For male bicyclists, the road to fatherhood may have just hit a few more bumps.
Two studies in as many months add to recent evidence that bicycling can be hazardous to a man’s reproductive health -- especially for dedicated mountain bikers. One, released a few weeks ago, found that frequent mountain bike riding can lower sperm counts, damage the scrotum and possibly reduce fertility. The other, published in November, showed that even less strenuous cycling can cause genital numbness and interfere with erectile function.
Studies suggesting a troubling link between cycling and procreation have been steadily surfacing since a prominent urologist asserted five years ago that bicycling has caused at least 100,000 men to become impotent, and the latest research is sure to add to debate among cyclists and physicians.
“Biking overall is a great sport,” said Dr. Ferdinand Frauscher, who presented the most recent findings at a conference of the Radiological Society of North America. “It’s excellent exercise for the cardiovascular system, but like other sports -- like skiing and running -- it carries a certain set of risks.”
But not even the latest findings, serious though they are, probably will knock the millions of cycling men off their bikes. Not only are doctors reluctant to discourage the activity, particularly when done in moderation, the cycling industry has developed new designs that can mitigate whatever potential harm may exist.
Frauscher’s study compared 40 mountain bikers with 35 non-cyclists over one year and found that 90% of the cyclists who rode more than 3,000 miles a year produced one-third the sperm and had much lower sperm motility and volume compared with non-cyclists. The cyclists, too, were almost four times as likely to exhibit scrotum abnormalities, including cysts, calcifications and varicose veins.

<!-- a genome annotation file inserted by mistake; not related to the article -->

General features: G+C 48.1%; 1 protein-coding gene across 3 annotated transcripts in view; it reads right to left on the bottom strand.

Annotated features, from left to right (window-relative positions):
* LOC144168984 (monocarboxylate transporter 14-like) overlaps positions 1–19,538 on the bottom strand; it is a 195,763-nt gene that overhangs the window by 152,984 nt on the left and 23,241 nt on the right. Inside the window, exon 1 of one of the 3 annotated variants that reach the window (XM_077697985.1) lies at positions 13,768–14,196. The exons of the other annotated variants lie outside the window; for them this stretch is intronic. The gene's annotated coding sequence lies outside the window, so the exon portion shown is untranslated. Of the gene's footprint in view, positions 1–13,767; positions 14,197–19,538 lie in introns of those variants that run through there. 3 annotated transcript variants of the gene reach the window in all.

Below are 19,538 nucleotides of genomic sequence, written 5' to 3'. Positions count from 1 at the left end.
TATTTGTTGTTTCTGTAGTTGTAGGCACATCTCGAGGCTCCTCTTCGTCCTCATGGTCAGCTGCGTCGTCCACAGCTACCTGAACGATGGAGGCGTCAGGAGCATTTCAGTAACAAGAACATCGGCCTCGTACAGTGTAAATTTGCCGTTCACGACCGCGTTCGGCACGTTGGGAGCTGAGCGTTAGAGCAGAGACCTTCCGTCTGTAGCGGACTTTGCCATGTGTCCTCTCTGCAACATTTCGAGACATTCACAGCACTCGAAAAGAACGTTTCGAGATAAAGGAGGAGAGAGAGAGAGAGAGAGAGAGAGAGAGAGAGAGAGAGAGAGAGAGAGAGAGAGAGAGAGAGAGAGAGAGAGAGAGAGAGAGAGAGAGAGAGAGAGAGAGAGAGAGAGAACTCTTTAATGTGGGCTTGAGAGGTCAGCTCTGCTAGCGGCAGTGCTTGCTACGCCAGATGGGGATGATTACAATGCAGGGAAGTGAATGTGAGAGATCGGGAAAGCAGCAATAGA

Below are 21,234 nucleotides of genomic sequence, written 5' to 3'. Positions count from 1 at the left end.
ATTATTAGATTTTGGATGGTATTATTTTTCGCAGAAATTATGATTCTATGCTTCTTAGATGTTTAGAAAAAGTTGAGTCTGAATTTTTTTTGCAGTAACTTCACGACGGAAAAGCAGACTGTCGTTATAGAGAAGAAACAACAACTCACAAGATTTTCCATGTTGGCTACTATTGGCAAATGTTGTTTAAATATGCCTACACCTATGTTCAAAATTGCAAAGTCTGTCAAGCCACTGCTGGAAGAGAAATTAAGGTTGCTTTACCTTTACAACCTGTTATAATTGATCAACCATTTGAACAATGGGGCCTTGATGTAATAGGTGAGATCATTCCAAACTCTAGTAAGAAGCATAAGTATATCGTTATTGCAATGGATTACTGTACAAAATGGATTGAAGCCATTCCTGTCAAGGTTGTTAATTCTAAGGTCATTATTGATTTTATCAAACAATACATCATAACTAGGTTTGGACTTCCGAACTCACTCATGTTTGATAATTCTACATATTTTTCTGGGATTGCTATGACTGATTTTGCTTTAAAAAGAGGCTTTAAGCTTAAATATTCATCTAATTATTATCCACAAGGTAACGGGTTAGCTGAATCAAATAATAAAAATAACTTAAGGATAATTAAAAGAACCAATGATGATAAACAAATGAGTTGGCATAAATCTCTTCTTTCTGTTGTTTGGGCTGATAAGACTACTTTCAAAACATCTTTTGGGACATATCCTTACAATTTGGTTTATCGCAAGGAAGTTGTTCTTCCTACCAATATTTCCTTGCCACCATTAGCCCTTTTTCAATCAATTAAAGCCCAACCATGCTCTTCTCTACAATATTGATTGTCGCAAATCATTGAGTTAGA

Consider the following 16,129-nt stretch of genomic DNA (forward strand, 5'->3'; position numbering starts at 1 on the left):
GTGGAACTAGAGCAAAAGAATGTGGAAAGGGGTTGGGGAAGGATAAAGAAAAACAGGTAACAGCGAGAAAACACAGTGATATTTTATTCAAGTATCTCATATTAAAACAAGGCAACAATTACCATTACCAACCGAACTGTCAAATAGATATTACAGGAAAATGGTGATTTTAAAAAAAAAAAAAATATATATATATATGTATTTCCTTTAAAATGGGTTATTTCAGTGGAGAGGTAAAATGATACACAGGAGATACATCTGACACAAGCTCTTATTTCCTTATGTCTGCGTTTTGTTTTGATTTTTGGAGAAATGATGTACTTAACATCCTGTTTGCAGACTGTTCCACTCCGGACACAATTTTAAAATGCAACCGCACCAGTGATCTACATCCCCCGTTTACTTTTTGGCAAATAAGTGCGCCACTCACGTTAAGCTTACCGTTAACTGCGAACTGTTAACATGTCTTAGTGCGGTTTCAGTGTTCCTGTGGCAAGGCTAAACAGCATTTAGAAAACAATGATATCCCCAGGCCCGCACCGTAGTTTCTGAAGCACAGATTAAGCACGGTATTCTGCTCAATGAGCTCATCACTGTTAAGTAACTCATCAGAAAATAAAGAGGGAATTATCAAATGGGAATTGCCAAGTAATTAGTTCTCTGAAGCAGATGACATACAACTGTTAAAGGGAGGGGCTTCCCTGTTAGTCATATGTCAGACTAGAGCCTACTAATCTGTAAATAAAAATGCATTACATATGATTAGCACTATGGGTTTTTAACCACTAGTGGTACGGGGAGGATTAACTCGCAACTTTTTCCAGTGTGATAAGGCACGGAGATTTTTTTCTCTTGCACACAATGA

“We believe the microtrauma from shocks and vibrations are the major reason for the resulting testicular vascular damage,” said Frauscher, a uroradiologist at University Hospital in Innsbruck, Austria.
The other study, published last month in the Journal of Andrology, followed a group of 17 bicycle police in Long Beach and found that they had erections for less time during sleep compared with non-riders. The study was done by the Centers for Disease Control and Prevention and the National Institute for Occupational Safety and Health.
Both studies cited the bicycle seat, or saddle as bikers refer to it, as the chief culprit. The more time on the bike, the more likely there would be a problem. The saddle’s nose often puts extra pressure on the perineum, the area behind the scrotum, where nerves and arteries run to the genitals.
Many bicyclists -- backed by some physicians -- say the recent studies overstate the risks. They point to countries such as China, where a vast majority of men bicycle and don’t experience above-normal rates of infertility or sexual dysfunction. Also, they say, fertility difficulties pale in comparison to the well-known risks of remaining sedentary, a practice that contributes to obesity, diabetes and heart ailments.
But even the most enthusiastic cyclists concede the saddle can be a real pain. Cyclists say the key to finding a good one is trial and error and learning to make small angle adjustments.
“The saddle is the worst part of the bike, always has been, always will be,” said Jim Hasenauer, a board member of the International Mountain Bicycling Assn. and a Woodland Hills resident. “I know guys whose garages are full of saddles. It can be like trying to find the holy grail.”
In recent years, bicycle manufacturers have created dozens of new ergonomically designed saddles, which more evenly distribute a rider’s weight, promising comfort and alleviating pressure on the perineum.
So far, the seats, which offer more padding or feature a triangle-shaped wedge cut out of its middle, have received positive reviews. In the case of mountain biking, doctors say the seats -- when combined with a full suspension system -- can go a long way in warding off any potential fertility problems. Full suspension systems function like shock absorbers on a car and create a smoother ride.
But there are a couple of reasons some bikers balk at the improvements. The first is cost. The new generation of saddles can run $45 to $100, while full suspension can add as much as $150 to $600 to the overall price. Also, saddles tend to be heavy and would add burdensome extra weight to the bicycle.
If the precautions are taken, however, there’s no reason to abandon cycling for fear of not being a father, said Frauscher, himself a mountain biker.